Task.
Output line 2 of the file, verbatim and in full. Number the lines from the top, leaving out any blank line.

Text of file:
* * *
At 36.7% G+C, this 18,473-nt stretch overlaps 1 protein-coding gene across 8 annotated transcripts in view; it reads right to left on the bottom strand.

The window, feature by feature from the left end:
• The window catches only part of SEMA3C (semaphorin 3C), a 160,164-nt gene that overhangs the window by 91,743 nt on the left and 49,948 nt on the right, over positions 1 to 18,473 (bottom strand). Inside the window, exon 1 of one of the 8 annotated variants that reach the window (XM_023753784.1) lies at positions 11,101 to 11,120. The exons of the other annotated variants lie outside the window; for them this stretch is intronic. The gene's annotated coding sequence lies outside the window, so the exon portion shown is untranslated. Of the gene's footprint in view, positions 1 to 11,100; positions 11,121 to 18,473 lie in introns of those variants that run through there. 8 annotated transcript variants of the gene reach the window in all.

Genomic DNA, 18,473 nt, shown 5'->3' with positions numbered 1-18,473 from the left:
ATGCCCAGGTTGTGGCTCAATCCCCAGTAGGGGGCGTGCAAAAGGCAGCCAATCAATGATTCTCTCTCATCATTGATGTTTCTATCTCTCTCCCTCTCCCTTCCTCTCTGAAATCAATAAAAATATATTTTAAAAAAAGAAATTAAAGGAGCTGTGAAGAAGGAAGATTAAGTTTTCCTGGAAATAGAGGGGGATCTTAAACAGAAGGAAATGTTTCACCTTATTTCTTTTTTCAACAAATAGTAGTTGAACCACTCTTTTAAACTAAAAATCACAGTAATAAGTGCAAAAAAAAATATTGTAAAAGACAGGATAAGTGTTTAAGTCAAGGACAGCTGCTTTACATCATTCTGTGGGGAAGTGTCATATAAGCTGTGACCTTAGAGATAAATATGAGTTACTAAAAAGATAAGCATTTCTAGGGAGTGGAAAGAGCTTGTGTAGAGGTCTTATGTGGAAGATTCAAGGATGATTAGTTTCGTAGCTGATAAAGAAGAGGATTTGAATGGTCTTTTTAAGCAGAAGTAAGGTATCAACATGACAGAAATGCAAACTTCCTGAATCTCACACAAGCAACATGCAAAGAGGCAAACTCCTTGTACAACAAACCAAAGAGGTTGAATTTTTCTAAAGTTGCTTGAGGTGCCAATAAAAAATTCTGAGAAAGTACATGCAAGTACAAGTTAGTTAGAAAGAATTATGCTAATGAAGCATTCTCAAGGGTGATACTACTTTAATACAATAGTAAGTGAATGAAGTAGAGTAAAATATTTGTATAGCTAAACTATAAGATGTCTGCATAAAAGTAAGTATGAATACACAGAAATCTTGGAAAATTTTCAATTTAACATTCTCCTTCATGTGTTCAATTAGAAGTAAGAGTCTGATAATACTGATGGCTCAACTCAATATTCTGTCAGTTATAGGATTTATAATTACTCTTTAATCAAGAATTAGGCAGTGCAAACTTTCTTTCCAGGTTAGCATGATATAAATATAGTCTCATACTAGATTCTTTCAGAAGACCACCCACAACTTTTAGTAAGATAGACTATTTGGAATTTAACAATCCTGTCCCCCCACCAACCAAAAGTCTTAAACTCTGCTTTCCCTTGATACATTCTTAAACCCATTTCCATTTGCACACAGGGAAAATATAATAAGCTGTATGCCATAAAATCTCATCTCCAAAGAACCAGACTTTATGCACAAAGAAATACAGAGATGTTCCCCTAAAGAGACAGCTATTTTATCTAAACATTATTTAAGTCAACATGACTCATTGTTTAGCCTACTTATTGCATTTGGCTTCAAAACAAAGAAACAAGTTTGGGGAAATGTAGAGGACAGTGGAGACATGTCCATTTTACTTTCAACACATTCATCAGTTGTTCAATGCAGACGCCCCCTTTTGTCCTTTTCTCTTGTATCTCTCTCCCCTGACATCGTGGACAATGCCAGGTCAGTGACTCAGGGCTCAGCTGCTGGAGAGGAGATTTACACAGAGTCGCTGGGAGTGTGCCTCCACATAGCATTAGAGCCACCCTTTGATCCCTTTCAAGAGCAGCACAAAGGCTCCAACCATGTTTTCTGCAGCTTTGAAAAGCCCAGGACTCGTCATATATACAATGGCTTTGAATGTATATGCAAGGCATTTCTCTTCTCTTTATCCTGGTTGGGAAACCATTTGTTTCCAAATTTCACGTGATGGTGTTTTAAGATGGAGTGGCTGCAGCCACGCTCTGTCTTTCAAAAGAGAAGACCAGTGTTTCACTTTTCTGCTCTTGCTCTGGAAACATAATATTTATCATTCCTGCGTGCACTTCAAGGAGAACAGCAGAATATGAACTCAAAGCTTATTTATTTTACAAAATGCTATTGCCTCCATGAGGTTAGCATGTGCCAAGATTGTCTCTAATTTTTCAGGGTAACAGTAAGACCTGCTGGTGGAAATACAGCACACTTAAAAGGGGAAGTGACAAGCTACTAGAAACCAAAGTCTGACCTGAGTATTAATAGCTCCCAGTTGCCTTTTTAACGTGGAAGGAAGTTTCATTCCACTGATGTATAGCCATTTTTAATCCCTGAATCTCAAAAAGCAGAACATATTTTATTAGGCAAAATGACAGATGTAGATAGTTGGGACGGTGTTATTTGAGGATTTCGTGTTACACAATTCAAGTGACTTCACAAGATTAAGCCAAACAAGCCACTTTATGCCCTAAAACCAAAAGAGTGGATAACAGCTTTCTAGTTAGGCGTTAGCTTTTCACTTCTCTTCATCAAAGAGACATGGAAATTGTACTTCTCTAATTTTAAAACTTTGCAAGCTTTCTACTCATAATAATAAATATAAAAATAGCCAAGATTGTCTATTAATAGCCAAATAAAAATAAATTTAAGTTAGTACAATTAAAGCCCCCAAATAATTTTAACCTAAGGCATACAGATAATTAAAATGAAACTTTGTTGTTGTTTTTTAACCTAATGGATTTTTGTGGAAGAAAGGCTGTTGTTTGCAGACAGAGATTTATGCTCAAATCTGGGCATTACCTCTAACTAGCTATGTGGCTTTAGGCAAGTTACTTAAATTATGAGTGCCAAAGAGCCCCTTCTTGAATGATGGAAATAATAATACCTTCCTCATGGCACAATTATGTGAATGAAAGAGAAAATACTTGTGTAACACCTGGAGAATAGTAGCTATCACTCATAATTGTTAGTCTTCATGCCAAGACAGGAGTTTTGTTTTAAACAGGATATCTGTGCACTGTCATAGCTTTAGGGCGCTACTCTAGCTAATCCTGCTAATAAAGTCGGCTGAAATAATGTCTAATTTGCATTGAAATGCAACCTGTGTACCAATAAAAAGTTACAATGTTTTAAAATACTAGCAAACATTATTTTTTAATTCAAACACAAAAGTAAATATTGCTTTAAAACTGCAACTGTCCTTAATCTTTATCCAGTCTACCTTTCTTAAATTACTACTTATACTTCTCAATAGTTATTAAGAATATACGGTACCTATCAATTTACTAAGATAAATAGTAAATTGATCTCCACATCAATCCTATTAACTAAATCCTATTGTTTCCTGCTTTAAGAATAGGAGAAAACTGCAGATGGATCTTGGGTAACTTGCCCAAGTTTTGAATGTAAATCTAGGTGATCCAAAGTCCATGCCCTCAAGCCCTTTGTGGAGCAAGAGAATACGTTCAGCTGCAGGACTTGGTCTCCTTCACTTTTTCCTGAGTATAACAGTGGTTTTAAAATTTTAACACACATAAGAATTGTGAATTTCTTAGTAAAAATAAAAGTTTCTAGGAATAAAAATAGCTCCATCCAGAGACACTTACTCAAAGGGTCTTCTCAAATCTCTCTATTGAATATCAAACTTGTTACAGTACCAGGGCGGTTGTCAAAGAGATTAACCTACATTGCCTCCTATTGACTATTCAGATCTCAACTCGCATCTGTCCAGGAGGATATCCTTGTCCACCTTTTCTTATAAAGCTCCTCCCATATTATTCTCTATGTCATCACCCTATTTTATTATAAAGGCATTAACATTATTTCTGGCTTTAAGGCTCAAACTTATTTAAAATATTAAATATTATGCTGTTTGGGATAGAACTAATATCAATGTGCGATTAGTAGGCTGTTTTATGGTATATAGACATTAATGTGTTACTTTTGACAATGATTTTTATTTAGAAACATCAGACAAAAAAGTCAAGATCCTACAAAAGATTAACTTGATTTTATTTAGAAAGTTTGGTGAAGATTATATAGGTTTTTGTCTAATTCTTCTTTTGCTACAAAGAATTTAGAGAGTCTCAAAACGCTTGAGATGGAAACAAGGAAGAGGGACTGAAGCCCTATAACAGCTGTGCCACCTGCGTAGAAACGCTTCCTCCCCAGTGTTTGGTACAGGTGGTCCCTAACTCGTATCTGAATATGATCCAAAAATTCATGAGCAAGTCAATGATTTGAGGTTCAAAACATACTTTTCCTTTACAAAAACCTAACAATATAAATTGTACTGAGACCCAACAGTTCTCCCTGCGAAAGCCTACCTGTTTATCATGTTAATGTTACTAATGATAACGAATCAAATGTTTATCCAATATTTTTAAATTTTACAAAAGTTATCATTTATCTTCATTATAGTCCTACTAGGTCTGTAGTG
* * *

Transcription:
The window, feature by feature from the left end: